Health And Disability Case Study: Confidentiality Case

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1. Case Summary:
Miss X, 16y/o Chinese young teenager visited her GP for a simple UTI treatment. However, she was recommended by her GP to visit the family planning (FP) clinic for advice regarding contraception. Miss X had started a relationship with her boyfriend early this year and they had been sexually active since then. Miss X reported that she sometimes had unprotected sex but said that she had always been careful and not having sex during her ‘fertile’ period. She is currently well, with no symptoms and signs of any pregnancy or sexually transmitted diseases (STIs) and she reported that her partner has no known history of STIs. Her current boyfriend is the only person that she reported having sex with. She also confidently said that
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In this case, confidentiality is an important issue because Miss X had mentioned several times, to her GP and again in the FP clinic that she wanted no one to know about her sexual history and the use of oral contraception. Although Miss X is 16 y/o, she has the right to have her privacy respected in every circumstances. (Right 1, Health & Disability Commissioner (HDC) Code of Health And Disability Services Consumers’ Rights Regulation (HDSCRR) 1996). In this case, Miss X needed to be reassured that the information she shared would not be disclosed without her knowledge. The nurse in the FP clinic had reassured Miss X that whatever she said will be confidential unless she feels that to do so would be unsafe for Miss X in any way. By discussing this issue, Miss X was seen to be more willingly accepting information and advice from the …show more content…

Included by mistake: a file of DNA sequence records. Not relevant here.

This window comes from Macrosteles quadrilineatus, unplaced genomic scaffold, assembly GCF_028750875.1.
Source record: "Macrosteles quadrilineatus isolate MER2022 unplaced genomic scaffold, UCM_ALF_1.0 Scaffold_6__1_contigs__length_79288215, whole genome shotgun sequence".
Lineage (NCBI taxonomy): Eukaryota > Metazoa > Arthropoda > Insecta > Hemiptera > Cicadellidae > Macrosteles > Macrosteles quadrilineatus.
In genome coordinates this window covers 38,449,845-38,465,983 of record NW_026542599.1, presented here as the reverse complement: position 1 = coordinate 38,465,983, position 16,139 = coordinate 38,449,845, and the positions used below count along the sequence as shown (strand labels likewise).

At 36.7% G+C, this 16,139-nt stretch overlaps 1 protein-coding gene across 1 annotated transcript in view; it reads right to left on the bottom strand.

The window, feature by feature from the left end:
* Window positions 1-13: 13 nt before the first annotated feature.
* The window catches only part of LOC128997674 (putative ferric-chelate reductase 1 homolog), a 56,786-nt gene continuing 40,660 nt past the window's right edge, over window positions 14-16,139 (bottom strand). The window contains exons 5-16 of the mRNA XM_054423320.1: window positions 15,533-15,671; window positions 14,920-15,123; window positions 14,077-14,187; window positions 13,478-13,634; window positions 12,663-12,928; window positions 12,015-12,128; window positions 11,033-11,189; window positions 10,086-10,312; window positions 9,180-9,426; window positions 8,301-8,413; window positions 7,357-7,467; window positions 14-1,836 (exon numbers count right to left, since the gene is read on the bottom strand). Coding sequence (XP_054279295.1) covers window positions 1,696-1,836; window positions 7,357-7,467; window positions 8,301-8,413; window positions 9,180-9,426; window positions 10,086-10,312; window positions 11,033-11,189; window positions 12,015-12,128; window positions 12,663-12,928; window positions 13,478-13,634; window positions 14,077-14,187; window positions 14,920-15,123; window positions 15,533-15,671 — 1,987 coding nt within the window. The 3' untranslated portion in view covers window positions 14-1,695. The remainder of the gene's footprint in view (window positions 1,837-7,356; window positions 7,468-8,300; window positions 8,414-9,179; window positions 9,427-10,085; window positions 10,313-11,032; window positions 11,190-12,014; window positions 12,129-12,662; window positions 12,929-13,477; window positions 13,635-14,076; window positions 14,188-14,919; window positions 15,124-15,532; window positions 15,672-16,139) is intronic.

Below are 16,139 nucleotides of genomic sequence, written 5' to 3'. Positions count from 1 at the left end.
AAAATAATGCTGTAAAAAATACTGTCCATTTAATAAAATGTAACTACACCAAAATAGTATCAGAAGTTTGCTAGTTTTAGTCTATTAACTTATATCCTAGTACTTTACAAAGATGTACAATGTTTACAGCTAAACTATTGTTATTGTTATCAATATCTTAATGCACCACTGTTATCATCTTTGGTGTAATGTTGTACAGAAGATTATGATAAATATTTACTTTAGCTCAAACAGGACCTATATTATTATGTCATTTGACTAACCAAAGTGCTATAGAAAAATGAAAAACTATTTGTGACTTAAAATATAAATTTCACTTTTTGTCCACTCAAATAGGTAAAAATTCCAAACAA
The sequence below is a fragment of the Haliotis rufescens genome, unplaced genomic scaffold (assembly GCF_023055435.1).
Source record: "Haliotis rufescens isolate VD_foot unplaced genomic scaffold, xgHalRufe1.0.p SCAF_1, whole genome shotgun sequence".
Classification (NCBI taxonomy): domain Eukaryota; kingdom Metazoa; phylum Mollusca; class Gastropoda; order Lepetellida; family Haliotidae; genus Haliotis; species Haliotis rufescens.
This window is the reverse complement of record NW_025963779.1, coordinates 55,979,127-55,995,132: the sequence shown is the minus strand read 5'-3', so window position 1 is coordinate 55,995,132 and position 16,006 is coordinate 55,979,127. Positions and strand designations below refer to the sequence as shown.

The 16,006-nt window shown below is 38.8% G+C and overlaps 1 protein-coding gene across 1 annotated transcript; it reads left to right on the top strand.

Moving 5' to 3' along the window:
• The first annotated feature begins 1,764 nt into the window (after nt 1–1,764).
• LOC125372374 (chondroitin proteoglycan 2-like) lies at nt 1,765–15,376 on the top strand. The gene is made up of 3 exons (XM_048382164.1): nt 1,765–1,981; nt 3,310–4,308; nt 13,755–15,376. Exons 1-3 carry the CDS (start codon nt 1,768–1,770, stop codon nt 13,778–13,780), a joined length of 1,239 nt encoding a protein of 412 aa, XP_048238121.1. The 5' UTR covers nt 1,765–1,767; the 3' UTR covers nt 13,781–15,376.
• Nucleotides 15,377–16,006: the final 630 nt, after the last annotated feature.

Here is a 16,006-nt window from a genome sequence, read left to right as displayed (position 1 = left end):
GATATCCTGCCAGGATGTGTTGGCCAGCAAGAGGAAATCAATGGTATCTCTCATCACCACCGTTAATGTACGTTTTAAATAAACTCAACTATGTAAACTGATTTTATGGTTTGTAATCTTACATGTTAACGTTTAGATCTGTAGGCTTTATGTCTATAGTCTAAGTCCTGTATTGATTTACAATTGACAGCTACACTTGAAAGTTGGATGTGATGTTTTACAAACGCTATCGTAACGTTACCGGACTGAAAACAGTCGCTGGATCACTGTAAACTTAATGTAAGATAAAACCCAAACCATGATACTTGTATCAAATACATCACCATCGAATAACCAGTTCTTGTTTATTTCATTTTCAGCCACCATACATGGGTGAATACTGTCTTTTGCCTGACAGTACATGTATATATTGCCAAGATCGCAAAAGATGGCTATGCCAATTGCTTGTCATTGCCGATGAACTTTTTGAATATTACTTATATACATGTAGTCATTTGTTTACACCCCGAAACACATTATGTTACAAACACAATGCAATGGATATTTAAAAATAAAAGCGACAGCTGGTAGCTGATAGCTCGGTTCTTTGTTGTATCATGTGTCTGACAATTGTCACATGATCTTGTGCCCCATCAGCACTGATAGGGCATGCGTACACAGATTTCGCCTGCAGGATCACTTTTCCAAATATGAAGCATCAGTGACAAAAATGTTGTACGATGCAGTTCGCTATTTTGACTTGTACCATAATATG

Given the widely available information from the internet and having friends who were already on the pill, Miss X is aware that she does not need to have a guardian or parent’s consent to be prescribed the oral contraceptives. Under the Contraception, Sterilisation and Abortion Act 1977, prescription of contraceptive can be given without parental or guardian consent, but under the discretion of the providers. The principles of Gillick competence can be used here to decide whether Miss X is able to consent to her own medical treatment without parental knowledge and the Fraser guidelines, which has criteria that a doctor can refer to, can assist in decision making for prescribing1,2. Therefore, her GP or the nurse plays an important role in assessing Miss X’s competency in understanding the benefits versus risks of oral contraceptives and prescribing based on Miss X’s best interest of her own health. This was done by the nurse, asking her about her prior knowledge of the pill as well as checking her understanding of new information. She was also being asked to repeat back the instructions on taking the pill to the nurse as a form of assessing her understanding and competency of making informed consent to use the

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